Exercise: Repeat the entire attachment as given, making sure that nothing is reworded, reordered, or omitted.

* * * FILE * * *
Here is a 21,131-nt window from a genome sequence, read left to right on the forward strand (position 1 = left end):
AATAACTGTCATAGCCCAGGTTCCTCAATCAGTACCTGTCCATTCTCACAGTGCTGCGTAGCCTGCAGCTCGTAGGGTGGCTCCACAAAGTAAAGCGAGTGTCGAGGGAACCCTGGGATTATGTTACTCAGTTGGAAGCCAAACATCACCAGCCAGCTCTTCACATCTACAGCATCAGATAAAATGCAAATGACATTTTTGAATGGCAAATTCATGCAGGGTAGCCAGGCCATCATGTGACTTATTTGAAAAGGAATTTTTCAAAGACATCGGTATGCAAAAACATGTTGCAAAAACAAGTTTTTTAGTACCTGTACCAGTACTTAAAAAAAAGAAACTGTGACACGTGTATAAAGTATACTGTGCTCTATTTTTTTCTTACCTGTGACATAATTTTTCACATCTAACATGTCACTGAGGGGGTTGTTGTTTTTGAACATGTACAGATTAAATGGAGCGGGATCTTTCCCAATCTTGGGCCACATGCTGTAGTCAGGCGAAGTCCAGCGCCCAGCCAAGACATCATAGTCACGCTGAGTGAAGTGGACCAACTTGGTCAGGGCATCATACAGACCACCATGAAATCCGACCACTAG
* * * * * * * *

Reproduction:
Here is a 21,131-nt window from a genome sequence, read left to right on the forward strand (position 1 = left end):
AATAACTGTCATAGCCCAGGTTCCTCAATCAGTACCTGTCCATTCTCACAGTGCTGCGTAGCCTGCAGCTCGTAGGGTGGCTCCACAAAGTAAAGCGAGTGTCGAGGGAACCCTGGGATTATGTTACTCAGTTGGAAGCCAAACATCACCAGCCAGCTCTTCACATCTACAGCATCAGATAAAATGCAAATGACATTTTTGAATGGCAAATTCATGCAGGGTAGCCAGGCCATCATGTGACTTATTTGAAAAGGAATTTTTCAAAGACATCGGTATGCAAAAACATGTTGCAAAAACAAGTTTTTTAGTACCTGTACCAGTACTTAAAAAAAAGAAACTGTGACACGTGTATAAAGTATACTGTGCTCTATTTTTTTCTTACCTGTGACATAATTTTTCACATCTAACATGTCACTGAGGGGGTTGTTGTTTTTGAACATGTACAGATTAAATGGAGCGGGATCTTTCCCAATCTTGGGCCACATGCTGTAGTCAGGCGAAGTCCAGCGCCCAGCCAAGACATCATAGTCACGCTGAGTGAAGTGGACCAACTTGGTCAGGGCATCATACAGACCACCATGAAATCCGACCACTAG